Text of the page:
Miss Kitty also gives “weekly shout-outs” to the 12 and 13-year-olds in Robbins’ class through Google Slides. “They started simple, like a shout-out for participating in class, but as we’ve gotten to know the students better, they’re more specific, like a student who finishes his homework that week or comes for extra help.”
And, of course, the kids love it. “I think it started as kind of a goofy thing, but the kids are really into it now! Anything to make school more fun.”
Transforming students’ lives beyond the four walls of a classroom is, arguably, a tenet of being a successful teacher. This year in particular, that skill is invaluable. Teachers have had to take on the challenge of performing their job during a global public health crisis that has dramatically shifted the landscape of learning: they’re navigating new technology, finding creative ways to reach their students, while also enduring the stress of the COVID-19 pandemic along with the rest of the world.
Simply put, teachers are the heroes we need right now.
Building Relationships and Finding Routine … When There’s a Global Pandemic
Cultivating a relationship with her students is at the forefront of being an effective teacher for Jen Bebout, who teaches mathematics to 10th and 11th graders at Quaker Valley High School in Sewickley, Pennsylvania, a suburb about 12 miles west of Pittsburgh. Like a majority of teachers this year, Bebout has faced hardships with virtual learning.
“For me, the most challenging aspect of virtual learning is that it is so, so very hard to develop a relationship with a student on Zoom,” she told COURIER. “I like to think that one of my better skill sets in the teaching profession is the relationships that I build with students. While this isn’t impossible right now, it is a lot harder and doesn’t seem to happen as organically.”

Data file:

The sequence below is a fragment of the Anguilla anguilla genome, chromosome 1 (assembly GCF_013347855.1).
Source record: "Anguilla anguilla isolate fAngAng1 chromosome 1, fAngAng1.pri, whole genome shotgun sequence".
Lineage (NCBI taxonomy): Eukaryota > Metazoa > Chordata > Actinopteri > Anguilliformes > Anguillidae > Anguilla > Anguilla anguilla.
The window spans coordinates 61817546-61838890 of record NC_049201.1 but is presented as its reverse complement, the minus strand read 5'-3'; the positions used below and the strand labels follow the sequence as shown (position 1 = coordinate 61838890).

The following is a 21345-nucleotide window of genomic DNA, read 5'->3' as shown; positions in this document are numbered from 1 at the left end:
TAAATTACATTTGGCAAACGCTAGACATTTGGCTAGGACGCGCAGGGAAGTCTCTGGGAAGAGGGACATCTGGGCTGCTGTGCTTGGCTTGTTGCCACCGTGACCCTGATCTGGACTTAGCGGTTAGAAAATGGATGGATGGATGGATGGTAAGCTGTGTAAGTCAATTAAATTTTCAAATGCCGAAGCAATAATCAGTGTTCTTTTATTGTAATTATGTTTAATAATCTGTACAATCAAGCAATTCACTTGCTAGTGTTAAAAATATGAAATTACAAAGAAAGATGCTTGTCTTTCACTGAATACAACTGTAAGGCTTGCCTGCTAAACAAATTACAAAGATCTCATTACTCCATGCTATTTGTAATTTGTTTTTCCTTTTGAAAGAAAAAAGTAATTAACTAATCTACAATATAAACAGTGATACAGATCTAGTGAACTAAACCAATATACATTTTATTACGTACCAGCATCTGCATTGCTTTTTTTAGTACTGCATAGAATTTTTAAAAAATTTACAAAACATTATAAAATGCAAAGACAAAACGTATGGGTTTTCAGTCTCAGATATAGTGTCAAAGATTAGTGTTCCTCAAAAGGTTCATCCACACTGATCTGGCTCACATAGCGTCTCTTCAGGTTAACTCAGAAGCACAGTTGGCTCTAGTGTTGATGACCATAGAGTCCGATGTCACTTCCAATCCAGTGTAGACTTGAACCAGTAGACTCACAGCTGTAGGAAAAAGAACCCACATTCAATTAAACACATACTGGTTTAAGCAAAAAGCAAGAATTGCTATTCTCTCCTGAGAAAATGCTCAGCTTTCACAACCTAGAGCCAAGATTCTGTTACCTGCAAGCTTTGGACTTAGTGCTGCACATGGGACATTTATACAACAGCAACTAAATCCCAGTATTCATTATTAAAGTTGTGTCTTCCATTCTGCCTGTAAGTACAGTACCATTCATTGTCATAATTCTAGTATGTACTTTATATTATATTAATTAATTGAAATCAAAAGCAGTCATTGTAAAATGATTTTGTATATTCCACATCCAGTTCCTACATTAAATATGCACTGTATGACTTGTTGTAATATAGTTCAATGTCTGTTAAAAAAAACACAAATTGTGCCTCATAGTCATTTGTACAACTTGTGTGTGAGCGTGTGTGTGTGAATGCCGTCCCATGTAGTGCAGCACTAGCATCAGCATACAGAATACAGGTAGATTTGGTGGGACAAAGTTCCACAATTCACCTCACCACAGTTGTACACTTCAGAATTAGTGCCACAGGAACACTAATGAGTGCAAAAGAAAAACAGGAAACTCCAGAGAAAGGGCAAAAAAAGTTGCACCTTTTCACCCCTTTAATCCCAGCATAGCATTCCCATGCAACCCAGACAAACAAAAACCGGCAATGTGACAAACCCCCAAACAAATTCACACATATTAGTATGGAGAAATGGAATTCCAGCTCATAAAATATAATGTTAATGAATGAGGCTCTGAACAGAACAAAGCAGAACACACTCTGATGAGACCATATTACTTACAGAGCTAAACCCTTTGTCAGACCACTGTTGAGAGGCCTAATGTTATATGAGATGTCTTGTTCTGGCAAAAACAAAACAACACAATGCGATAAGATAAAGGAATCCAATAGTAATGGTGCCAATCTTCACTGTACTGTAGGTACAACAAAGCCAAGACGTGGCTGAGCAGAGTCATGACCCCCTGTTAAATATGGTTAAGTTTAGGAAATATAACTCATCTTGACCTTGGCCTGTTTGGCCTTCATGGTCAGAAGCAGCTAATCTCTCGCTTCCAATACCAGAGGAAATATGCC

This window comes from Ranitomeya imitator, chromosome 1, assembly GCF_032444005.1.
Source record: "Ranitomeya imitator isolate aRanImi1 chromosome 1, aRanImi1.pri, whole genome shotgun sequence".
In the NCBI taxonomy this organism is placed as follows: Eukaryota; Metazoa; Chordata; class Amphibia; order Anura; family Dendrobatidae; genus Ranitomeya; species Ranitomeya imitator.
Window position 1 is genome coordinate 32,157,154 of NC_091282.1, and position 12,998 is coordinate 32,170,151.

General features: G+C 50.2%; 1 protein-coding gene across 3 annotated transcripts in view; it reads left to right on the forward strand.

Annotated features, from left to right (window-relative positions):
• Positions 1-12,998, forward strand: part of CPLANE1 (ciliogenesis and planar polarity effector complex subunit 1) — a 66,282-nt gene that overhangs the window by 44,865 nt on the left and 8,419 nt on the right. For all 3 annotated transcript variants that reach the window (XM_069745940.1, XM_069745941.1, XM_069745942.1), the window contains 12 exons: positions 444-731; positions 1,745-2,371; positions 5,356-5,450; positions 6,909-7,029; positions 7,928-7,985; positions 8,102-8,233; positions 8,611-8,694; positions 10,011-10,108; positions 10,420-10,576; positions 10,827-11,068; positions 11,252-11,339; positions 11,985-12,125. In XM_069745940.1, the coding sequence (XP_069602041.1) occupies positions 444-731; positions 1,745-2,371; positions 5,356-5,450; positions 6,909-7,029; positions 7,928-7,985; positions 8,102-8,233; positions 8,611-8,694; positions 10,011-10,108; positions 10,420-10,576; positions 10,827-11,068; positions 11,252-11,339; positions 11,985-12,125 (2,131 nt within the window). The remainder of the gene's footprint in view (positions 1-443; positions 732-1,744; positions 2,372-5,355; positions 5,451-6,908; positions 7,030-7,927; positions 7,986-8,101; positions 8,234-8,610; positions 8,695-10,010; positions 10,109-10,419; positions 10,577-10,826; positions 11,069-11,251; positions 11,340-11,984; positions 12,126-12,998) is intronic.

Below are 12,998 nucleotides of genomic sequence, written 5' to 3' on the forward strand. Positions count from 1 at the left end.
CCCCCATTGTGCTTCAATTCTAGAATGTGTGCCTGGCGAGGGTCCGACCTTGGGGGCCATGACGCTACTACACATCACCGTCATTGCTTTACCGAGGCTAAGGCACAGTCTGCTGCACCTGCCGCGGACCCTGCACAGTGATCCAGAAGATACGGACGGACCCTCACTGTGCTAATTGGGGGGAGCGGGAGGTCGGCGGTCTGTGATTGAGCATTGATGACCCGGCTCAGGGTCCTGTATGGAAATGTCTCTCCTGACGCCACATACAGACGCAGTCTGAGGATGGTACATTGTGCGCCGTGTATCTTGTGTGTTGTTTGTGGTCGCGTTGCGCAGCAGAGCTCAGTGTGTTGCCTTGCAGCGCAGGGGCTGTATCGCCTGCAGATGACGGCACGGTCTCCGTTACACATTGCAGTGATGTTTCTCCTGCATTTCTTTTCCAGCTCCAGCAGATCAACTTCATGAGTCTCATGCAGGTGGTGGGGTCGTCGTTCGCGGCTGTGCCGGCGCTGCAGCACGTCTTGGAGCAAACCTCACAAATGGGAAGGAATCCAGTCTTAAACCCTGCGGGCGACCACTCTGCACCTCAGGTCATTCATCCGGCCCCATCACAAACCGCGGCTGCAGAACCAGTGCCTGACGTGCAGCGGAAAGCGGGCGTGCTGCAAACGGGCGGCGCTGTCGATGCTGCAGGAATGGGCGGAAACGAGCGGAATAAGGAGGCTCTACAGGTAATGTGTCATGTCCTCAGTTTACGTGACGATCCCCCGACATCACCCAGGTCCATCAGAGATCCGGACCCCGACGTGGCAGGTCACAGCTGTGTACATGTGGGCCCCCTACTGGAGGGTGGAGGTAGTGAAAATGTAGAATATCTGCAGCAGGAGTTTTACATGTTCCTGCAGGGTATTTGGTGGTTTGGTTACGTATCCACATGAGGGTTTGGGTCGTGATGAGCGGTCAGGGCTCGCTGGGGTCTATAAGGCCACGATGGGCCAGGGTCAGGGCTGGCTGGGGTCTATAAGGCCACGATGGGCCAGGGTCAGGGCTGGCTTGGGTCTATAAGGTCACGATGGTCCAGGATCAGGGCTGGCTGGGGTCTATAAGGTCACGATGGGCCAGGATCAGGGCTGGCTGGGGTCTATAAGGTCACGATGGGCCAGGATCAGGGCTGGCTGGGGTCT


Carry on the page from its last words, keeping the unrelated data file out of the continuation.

Both educators and their students thrive on routine, and the 2020-21 school year hasn’t given schools much of an opportunity for consistency. Some students opted for full-time virtual learning, and many are navigating a combination of online and in-person instruction.
“I have only seen some students in-person once a week,” Babout said. “I found that for my high school students, most of them did not seem to enjoy the change in routine just to come to school one day a week.” Because there aren’t as many students in class this year, they’re not as engaged with one another as they used to be.
It can be difficult any year to get high schoolers excited about Algebra 2, so Babout had her work cut out for her this year. Getting familiar with interactive technology has been a key element to getting the job done.
“I have learned more in the past couple of months in terms of what is out there, technology-wise, than I have in the first 12 years of my teaching career.”